It is clear that in the case of flooding the waste barrels will completely disintegrate within 10 to 100 years. The fluid that has thus become radioactive will then be pressed out of the mine structure through the rock pressure and reaches deep strata of saltwater. These strata have direct contact with the biosphere. The sole remaining question is how much radioactive material will take how long to reach our environment and where this will happen.

The takeover of operations by the Federal Office for Radiation Protection (BfS) was announced in September 2008. This won't make a single barrel of nuclear waste safer. The goal of this change must be the cutting of old insider relationships, the application of nuclear legislation and achieving a comprehensible and transparent comparison of the different options for the handling of the waste. This must aim at the best achievable safety and should not be governed by economic considerations. Currently, a detailed plan exists only for the flooding of the nuclear waste. This project is depreciated for the enormous risks and dangers described above. As alternative, a complete retraction of the nuclear waste has been sketched in a rough concept. The retraction of the intermediate level waste is currently considered in detail, while a detailed planning for the retraction of the low level radioactive waste (more dangerous through the large amounts and radionuclides with longer half life) remains to be carried out.

Nuclear waste must be stored dry and bound. This was not possible in Asse from the start. This mine was never suitable for the storage of nuclear waste and offers the worst imaginable circumstances. As long as no concept is proven to be safer than a retraction of all nuclear waste, this is the only sensible option.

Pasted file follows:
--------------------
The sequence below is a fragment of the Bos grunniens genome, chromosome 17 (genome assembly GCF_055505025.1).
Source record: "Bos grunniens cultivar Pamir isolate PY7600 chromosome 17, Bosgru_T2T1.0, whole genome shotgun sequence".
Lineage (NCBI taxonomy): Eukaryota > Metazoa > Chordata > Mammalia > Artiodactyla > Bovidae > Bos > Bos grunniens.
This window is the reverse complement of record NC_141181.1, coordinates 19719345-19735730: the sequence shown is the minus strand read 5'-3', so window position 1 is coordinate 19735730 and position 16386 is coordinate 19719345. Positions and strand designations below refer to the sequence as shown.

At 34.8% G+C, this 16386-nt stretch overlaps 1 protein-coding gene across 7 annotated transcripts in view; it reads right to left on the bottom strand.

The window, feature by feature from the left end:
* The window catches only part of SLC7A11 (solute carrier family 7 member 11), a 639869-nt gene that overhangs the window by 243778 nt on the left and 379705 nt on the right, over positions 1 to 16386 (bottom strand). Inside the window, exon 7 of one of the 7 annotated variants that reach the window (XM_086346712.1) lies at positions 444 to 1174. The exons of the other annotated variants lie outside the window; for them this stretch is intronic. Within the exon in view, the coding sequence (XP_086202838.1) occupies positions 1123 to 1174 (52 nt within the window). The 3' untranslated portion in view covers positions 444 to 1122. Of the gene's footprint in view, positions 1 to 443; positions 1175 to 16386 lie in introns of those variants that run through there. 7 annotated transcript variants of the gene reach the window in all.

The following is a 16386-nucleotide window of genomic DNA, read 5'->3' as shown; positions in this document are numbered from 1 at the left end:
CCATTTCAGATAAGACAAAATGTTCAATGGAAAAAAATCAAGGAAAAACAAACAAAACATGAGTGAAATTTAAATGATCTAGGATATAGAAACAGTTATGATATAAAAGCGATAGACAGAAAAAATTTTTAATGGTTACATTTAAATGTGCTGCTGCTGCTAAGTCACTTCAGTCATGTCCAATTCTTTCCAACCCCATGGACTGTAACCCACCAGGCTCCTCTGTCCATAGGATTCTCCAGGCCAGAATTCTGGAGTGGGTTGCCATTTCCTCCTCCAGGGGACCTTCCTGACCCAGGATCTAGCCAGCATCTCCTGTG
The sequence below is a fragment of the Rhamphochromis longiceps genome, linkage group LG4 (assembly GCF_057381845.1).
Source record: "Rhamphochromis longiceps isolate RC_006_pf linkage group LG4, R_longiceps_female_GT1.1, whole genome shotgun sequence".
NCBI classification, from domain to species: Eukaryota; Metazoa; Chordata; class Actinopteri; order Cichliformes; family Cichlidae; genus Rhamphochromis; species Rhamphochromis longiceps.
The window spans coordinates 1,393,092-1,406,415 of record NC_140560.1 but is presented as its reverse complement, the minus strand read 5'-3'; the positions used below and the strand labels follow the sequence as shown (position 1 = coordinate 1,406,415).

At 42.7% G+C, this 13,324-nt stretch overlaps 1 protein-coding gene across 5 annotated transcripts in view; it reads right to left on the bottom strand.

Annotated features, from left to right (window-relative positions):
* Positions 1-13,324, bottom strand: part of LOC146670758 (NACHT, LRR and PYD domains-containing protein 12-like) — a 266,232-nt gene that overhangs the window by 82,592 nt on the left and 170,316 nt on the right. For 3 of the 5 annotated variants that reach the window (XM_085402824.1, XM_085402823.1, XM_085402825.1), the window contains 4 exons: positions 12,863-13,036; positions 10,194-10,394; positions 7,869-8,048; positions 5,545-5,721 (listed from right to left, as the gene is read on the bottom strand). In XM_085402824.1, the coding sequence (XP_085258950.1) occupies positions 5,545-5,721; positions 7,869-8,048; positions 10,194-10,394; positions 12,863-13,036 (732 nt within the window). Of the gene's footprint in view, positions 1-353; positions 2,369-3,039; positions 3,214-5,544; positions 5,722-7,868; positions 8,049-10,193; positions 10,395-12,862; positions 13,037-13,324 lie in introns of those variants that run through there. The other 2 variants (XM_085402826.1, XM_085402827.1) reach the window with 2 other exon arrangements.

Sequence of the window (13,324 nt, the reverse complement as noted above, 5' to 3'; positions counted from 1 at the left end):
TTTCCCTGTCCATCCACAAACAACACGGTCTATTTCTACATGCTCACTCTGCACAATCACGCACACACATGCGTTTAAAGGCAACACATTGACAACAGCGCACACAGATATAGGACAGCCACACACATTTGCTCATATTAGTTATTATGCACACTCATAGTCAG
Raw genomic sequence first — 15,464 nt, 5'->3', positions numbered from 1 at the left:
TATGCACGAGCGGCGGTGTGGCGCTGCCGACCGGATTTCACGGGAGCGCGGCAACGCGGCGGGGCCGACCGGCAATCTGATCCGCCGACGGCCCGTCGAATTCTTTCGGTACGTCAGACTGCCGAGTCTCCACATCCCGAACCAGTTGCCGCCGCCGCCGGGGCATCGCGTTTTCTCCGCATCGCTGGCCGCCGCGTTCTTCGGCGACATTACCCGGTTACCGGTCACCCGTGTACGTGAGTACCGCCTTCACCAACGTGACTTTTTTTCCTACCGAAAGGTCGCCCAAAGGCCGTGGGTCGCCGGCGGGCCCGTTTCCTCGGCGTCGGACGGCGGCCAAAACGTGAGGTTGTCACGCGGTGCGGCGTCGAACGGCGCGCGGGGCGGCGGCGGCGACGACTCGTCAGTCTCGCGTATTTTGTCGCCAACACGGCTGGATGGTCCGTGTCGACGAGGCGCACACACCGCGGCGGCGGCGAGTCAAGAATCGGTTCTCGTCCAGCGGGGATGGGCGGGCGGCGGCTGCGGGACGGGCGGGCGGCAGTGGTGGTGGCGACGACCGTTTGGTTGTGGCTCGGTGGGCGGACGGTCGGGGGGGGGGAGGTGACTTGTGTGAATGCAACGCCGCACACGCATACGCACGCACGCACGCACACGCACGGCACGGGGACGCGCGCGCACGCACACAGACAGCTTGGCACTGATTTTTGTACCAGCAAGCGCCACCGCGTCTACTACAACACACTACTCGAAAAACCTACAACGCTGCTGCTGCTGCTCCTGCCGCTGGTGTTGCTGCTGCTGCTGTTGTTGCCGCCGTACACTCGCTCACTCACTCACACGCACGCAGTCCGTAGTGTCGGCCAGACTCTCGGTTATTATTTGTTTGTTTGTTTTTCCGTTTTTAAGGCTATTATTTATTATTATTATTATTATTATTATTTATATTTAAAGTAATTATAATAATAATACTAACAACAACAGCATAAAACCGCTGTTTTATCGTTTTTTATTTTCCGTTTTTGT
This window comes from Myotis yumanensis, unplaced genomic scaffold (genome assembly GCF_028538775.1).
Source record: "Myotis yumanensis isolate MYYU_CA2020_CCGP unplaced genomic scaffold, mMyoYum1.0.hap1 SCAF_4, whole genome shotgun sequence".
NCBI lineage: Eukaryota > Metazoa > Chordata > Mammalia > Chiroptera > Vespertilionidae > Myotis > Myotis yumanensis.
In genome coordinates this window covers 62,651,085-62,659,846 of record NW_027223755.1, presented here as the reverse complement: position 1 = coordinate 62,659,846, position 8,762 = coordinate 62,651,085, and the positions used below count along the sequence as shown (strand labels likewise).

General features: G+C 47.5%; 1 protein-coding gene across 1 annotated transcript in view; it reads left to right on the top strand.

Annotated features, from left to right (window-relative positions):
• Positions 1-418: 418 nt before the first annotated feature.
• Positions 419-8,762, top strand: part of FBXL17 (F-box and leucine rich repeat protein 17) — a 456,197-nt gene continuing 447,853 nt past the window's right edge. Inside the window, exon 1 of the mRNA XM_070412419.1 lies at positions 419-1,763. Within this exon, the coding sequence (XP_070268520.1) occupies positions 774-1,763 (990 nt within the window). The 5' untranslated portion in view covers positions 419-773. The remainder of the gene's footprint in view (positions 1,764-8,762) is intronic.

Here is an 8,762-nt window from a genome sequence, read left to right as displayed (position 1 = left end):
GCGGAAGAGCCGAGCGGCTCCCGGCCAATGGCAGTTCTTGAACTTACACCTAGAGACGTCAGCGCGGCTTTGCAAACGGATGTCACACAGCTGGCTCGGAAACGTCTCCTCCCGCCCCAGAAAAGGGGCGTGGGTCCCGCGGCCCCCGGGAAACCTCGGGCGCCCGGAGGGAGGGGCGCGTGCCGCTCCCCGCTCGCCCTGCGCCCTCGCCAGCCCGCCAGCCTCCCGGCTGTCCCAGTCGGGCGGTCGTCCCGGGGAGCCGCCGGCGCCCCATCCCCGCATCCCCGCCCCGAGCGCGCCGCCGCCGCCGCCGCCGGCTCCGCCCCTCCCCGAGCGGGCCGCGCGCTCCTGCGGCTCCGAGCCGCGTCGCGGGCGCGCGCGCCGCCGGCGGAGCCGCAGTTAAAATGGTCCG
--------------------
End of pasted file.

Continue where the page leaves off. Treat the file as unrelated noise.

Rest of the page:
Demands of the Remlingen Declaration

Asse II is not a normal mine, but Germany's largest existing nuclear repository. The overburden at Asse is neither tight, nor stable, nor dry. The rock movements have increased unexpectedly and since 1988, 12 cubic meters of water flow into the pit. The nuclear waste cannot be continuously protected from uncontrollable influxes. Originating from this necessity, the operators want to fill the mine with a liquid solution and turn the nuclear waste adrift and leave it irretrievable.

This plan knowingly accepts the disintegration of the packaging and the pollution of the ground-water through leaking radionuclides within a few years.

  • We demand not to decommission Asse II by flooding of the mine. The nuclear waste has to be kept in a condition that allows its retraction. All necessary measures for a possible retraction have to be planned and their legal approval cleared. The mine must be stabilized immediately to allow a retraction.
  • In parallel, all alternatives to flooding and retraction need to be developed and evaluated in a public and reproducible process. The risks need to be analyzed by independent experts and the research methods and their results have to be published.
  • Basis for all plans and decisions has to be the nuclear legislation with its specific regulations; especially, concerning the public participation in the process.
  • As the federal government is not willing to apply nuclear legislation, we support the lawsuit by Asse resident Irmela Wrede and provide financial backing through the Asse II legal assistance fund.
  • The catastrophic experiences from Asse II must have consequences for any further dealings with nuclear energy. Whoever takes these experiences serious, must come to the conclusion that the further production of nuclear waste is fundamentally irresponsible.

Remlingen, 4th April 2007


... Support

Besides your active contribution, you can support our criticism concerning the final repository for nuclear waste through a donation to one of the following organizations:

  • Account Holder: Asse-II-Rechtshilfefonds e.V. (legal assistance fund)
  • IBAN: DE20269910661127233000
  • BIC: GENODEF1WOB
  • Bank: Volksbank Braunschweig/Wolfsburg

or:

  • Account Holder: aufpASSEn e.V.
  • IBAN: DE16430609674002143900
  • BIC: GENODEM1GLS
  • Bank: GLS Gemeinschaftsbank eG